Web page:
interactive process. The local program constructs a parallel
database and reads and feedbacks to the CMMS database
frequently to stay current and accurate.
'205 Patent Abstract.
specification describes a scheduling system in which a
computerized user interface is provided for a user to
schedule work orders, such as “repair pump.”
Id. at Figures 1-2, 5:50-56, 1:20-34. Scheduled jobs
and unscheduled jobs are provided in lists that are grouped
by work week. Id. at 2:53-55. A user may use a mouse
to drag and drop unscheduled jobs to a desired work week.
Id. The system is described as allowing quick
movement of work orders, status planning and management of
resources. Id. at 2:25-30. As work orders are moved,
real-time indication of resource loading is visible so that
the schedulers will know they have not overloaded a
particular work group. Id. at 2:53-63. Performance
indicators and metrics for the organization are also
provided. Id. at 2:31-35.
'205 Patent also explains that, in the prior art,
Computerized Maintenance Management Systems
(“CMMS”) were used to implement work orders in an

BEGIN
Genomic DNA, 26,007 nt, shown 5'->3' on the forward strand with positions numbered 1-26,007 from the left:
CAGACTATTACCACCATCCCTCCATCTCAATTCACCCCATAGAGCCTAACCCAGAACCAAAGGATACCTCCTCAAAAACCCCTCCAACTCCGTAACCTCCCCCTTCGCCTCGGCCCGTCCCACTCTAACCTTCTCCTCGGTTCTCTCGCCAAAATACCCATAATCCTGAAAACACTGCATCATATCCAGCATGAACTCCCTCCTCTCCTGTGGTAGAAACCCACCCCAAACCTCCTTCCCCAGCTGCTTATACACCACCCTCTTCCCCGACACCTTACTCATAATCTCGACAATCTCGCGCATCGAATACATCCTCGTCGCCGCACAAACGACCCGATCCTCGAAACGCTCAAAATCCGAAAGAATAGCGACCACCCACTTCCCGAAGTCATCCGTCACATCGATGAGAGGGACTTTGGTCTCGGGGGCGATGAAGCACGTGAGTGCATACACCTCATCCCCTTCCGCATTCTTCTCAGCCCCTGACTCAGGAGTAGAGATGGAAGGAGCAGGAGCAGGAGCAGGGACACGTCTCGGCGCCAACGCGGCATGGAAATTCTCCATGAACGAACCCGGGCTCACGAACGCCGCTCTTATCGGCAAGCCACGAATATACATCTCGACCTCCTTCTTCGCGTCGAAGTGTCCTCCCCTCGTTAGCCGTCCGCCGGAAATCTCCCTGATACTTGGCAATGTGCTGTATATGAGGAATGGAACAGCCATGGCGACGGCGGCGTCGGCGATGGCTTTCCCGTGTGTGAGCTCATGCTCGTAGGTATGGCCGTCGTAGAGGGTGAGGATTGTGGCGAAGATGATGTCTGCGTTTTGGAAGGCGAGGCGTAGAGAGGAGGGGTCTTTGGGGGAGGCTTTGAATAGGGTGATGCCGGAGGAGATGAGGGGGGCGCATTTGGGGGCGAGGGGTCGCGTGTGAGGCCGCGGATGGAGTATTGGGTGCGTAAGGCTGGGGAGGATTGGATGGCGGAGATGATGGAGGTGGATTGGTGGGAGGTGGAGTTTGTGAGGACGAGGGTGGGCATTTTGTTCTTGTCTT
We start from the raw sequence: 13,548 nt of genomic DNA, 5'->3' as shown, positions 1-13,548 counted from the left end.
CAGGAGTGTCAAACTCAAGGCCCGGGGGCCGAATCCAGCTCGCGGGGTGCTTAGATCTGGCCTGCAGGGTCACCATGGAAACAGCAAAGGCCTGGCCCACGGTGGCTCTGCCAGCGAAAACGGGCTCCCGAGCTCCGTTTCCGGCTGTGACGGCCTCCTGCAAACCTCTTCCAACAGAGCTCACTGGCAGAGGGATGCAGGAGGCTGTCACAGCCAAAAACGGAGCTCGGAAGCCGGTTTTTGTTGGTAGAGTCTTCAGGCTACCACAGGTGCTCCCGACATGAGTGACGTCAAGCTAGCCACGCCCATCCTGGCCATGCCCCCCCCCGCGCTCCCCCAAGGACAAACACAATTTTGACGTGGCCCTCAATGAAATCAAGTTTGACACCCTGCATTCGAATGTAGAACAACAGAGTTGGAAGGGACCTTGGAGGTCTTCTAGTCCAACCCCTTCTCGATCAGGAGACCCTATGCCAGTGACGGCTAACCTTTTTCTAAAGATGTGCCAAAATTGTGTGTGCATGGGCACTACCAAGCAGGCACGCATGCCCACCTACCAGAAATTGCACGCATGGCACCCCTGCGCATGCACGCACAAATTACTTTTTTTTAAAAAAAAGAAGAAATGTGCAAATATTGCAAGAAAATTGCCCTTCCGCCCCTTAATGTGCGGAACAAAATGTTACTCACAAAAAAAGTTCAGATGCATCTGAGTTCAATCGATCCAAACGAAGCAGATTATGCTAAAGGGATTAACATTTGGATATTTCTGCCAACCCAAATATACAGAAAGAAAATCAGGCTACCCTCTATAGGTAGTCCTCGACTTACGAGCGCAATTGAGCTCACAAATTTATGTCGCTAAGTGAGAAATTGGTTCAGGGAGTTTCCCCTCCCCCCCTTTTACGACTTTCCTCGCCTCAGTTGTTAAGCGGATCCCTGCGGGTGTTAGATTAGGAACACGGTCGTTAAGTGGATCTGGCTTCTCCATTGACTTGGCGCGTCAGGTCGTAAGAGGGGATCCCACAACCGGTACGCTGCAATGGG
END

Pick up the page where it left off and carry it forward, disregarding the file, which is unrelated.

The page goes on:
industrial environment, but those prior art CMMS systems were
inefficient. '205 Patent at 1:35-41.
is a ‘bedrock principle' of patent law that
‘the claims of a patent define the invention to which
the patentee is entitled the right to exclude.' ”
Phillips v. AWH Corp., 415 F.3d 1303, 1312 (Fed.
Cir. 2005) (en banc) (quoting Innova/Pure Water Inc. v.
Safari Water Filtration Sys., Inc., 381 F.3d 1111, 1115
(Fed. Cir. 2004)). To determine the meaning of the claims,
courts first consider the intrinsic evidence. Id. at
1313; C.R. Bard, Inc. v. U.S. Surgical Corp., 388
F.3d 858, 861 (Fed. Cir. 2004); Bell Atl. Network Servs.,
Inc. v. Covad Commc'ns Group, Inc., 262 F.3d 1258,
1267 (Fed. Cir. 2001). The intrinsic evidence includes the